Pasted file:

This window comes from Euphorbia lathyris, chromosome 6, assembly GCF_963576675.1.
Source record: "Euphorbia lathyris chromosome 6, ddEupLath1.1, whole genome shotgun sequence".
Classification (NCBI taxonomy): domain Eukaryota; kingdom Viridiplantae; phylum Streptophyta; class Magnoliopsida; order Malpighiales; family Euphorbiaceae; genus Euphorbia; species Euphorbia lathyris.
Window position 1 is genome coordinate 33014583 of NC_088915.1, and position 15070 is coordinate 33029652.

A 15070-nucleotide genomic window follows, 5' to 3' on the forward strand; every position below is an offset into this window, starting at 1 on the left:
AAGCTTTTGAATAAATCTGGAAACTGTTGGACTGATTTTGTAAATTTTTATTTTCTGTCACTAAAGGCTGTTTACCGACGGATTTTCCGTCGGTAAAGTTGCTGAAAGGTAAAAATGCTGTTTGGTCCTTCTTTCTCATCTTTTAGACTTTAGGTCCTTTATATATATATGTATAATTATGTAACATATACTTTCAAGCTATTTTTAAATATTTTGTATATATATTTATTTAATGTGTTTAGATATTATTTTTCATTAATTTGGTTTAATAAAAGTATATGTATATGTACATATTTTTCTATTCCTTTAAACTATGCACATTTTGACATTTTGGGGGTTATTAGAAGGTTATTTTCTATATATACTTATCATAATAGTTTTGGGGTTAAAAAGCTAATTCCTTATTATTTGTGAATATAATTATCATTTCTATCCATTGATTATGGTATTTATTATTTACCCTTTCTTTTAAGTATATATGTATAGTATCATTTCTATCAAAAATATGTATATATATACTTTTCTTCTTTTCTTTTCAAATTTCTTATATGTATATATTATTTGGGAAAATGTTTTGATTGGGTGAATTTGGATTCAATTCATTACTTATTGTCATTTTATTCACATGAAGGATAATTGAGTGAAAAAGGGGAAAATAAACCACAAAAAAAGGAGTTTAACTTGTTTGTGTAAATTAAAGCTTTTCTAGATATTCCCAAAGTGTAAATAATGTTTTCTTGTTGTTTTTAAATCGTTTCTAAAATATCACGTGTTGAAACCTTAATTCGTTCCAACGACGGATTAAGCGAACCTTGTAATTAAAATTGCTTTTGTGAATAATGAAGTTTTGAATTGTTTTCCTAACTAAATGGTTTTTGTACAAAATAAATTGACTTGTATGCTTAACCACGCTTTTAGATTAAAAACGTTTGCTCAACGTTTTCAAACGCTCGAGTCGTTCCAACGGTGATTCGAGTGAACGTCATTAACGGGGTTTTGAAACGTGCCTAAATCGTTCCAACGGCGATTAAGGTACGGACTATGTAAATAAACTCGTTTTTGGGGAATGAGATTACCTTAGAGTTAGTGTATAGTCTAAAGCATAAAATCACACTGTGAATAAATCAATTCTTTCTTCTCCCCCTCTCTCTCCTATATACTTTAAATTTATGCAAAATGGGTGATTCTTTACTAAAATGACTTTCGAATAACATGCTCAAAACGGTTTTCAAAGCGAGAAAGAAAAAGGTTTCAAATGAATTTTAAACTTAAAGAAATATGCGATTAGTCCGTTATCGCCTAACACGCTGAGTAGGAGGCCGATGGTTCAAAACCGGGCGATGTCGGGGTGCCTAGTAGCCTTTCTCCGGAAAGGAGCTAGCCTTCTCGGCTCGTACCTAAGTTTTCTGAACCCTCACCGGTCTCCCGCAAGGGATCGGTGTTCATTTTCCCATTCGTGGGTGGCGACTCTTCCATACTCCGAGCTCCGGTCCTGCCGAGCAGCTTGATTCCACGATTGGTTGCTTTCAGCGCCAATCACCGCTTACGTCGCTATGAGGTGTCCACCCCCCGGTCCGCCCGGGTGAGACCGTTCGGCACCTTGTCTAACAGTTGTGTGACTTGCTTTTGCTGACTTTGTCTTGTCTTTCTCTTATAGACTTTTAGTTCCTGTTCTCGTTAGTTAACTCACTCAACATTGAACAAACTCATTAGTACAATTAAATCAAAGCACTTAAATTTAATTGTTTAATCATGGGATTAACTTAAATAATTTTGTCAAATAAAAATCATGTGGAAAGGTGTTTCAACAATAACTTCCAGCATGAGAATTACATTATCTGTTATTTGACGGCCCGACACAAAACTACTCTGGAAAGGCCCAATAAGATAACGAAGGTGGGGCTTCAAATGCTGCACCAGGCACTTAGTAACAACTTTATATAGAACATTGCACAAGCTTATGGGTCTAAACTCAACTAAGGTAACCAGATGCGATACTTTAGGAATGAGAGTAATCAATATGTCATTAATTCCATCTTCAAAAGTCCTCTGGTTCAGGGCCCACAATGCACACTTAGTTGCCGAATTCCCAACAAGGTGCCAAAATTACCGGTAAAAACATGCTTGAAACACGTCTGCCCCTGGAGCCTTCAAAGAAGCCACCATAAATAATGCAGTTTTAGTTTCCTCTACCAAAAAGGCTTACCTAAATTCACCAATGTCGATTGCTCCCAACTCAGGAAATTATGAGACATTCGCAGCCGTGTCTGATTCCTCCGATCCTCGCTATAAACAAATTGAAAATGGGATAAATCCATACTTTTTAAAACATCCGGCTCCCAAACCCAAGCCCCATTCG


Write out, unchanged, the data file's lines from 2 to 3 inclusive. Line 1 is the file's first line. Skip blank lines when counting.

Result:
Source record: "Euphorbia lathyris chromosome 6, ddEupLath1.1, whole genome shotgun sequence".
Classification (NCBI taxonomy): domain Eukaryota; kingdom Viridiplantae; phylum Streptophyta; class Magnoliopsida; order Malpighiales; family Euphorbiaceae; genus Euphorbia; species Euphorbia lathyris.